1st Class, Ba Economics and Philosophy, University College London (UCL)
HISTORY UNIVERSITY APPLICANT
This is an outline of a bespoke 1:1 tuition programme, suitable for History or combined honours History applicants who enjoy the analytical and intellectual aspects of the subject and desire to push their skills towards academic study.
It is based on academic content taught at Oxford, Cambridge and UCL.
A different student may want a different programme; other subject choices may include a deeper study into one particular period of history, a particular group of historical thinkers or the history of a political or intellectual movement in greater detail.
University application planning
It is always worth understanding the full process of university admission and the required level of understanding needed to get there. Students will benefit from the ability to develop their own interests at the same time as developing an understanding of broader themes in the study of history.
This module will help you understand the requirements of the history course and the difference between A Level and Academic History, the application process and the academic requirements. Find and discover topics and periods within History of personal interest to the student and begin to develop them as further studies. Build a custom plan around these topics, with a strong emphasis on the historiographical side of the material.
Historiography and the study of history
Historiography plays a key role in the study of academic history, where students are required to understand the different interpretations of the same event by different historians, and come to their own conclusions from that.
This is an introductory session for the discussion of history as an academic discipline and the various movements within it. We look at how history has developed from a relatively unrigorous discipline, through the various political ideologies that have shaped its study up to the present day. For example, we would look at the Marxist view of history through a study of Marx’s own writings and how they relate to more recent historians such as Eric Hobsbawm. Or similarly, a study of the Whig interpretation of history through Thomas Babington Macaulay and how we see his work continued in the present day by thinkers like Francis Fukuyama. Finally, we apply some of these methods to topics the student is familiar with, or wants to study in greater depth.
Modern history has a strong emphasis on the use of primary sources, but all sources have strengths and weaknesses as pieces of evidence. This module will allow students to understand how historians reach their conclusions, and will be excellent preparations for interviews and the HAT test, where source analysis inevitably comes up.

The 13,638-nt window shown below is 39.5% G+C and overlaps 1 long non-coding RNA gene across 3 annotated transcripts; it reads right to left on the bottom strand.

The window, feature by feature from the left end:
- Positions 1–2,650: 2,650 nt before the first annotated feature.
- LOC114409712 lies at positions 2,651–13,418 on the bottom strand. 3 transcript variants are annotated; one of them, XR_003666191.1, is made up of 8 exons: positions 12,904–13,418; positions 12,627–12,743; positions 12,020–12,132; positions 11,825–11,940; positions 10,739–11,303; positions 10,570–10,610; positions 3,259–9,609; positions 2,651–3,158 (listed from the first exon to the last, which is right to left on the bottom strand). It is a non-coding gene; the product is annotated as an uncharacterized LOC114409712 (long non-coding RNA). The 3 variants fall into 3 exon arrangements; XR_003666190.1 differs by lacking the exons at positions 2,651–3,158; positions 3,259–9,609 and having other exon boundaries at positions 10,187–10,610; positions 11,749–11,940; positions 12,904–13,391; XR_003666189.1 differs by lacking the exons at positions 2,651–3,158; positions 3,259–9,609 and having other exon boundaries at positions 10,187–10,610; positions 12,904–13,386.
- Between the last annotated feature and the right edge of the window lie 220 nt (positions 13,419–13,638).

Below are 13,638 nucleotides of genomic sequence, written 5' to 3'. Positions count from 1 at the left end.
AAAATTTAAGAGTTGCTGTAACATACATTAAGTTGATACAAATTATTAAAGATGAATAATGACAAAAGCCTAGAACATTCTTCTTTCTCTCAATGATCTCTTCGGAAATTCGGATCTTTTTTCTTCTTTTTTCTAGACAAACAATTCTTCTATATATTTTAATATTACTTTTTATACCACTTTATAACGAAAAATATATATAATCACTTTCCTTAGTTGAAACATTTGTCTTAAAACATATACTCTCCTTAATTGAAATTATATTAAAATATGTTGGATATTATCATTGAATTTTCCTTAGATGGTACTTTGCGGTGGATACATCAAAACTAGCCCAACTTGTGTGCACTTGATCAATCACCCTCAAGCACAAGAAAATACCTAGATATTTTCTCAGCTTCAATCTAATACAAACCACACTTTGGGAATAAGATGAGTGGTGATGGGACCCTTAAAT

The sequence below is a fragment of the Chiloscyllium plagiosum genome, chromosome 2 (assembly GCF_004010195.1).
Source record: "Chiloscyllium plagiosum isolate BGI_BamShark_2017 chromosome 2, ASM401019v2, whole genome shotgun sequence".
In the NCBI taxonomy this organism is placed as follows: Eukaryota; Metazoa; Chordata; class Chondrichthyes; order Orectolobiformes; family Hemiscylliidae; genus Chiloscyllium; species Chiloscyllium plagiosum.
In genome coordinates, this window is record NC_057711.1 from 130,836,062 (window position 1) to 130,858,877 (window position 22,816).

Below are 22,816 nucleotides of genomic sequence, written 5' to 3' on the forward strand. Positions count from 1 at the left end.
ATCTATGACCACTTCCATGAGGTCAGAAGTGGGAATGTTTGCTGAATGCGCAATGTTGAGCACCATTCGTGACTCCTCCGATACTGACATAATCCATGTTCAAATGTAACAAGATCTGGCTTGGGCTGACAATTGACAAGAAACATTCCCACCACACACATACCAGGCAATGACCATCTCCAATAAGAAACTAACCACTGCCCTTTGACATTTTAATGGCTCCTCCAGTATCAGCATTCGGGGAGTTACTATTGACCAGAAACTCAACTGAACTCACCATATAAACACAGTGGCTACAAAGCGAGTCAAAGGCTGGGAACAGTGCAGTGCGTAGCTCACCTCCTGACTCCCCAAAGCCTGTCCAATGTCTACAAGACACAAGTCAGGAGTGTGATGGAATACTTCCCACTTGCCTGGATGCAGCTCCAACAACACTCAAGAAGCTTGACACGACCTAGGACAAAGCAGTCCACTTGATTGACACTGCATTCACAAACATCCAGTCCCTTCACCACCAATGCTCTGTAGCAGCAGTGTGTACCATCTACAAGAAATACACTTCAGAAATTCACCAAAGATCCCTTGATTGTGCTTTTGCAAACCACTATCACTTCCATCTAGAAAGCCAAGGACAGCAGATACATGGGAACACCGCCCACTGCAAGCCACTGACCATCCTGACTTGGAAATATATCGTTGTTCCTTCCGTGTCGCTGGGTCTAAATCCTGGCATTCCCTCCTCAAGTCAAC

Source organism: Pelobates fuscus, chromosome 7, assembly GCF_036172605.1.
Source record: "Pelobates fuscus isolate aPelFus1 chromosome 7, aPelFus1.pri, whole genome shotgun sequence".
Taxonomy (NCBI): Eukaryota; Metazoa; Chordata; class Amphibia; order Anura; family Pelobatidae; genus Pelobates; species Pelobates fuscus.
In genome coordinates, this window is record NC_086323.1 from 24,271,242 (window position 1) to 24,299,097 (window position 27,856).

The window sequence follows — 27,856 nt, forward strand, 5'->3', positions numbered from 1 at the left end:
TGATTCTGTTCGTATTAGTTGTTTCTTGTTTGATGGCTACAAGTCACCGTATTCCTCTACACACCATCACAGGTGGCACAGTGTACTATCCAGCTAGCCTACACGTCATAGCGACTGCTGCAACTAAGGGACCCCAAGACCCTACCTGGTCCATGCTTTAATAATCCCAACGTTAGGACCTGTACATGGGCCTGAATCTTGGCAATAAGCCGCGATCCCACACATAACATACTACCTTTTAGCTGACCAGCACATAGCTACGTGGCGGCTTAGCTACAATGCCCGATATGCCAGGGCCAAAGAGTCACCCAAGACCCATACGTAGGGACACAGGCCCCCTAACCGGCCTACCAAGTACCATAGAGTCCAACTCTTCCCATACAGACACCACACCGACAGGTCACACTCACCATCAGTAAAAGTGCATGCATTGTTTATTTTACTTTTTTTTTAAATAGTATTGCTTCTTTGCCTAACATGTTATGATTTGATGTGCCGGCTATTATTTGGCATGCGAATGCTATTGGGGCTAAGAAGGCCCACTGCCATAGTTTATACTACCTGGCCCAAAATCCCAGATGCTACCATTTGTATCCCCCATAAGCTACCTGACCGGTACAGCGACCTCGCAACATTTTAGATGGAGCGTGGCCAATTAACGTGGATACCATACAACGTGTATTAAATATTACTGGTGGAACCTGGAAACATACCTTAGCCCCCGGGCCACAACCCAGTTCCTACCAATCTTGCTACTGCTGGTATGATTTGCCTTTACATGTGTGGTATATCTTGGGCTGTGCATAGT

This session looks in depth at how historians look at the sources for our understanding of history. Sources can be anything from written accounts of an event, to archaeological evidence and material culture. By looking at a number of different sources, we will work towards understanding how historians evaluate sources and use multiple pieces of evidence, as well as secondary sources from other historians, to reach their own interpretation of a given event or character. For example, students can compare medieval manuscripts, such as those of Geoffrey of Monmouth, and compare their presentation of history to archaeological evidence.
This course teaches students the fundamentals of essay writing, and is therefore particularly useful for those students completing coursework or studying towards the Extended Project Qualification (EPQ).
It supplies students with the techniques and expertise to assist in structuring their ideas into work that is thoughtful and unique.
Students also learn how to access the research resources available to them and strategies for organising secondary reading, with a particular focus on bibliographies and methods of citation, including MLA and Harvard. This course will focus on both long-form writing (useful for coursework assignments), and writing under exam conditions.
Mock Interview &
Going into the interview with confidence and excellent application materials is key to success in university admissions and this module is designed to bring all of the other modules into line for this purpose.
Interviews can be the most daunting part of the process of applying to university—but they don’t have to be, with careful and considered preparation.
This course introduces students to the format of academic interviewing and the skills interviewers are looking for. Mock interviews will improve the student’s confidence and technique, through detailed and constructive feedback.
Tutors will coach students through the process of interview preparation by practising answering questions about their personal statements, their written work or their response to unseen materials. This course will maximise the student’s chance of success in their final interviews.
All of our programmes are entirely bespoke: what you saw above was just an example.
Our tutors will speak to you to understand your precise needs, and build a programme that feels right and is exciting.
Please enquire to find out more.
the hours you need
your degree choice
HAVE YOUR OWN PROGRAMME CREATED FOR YOU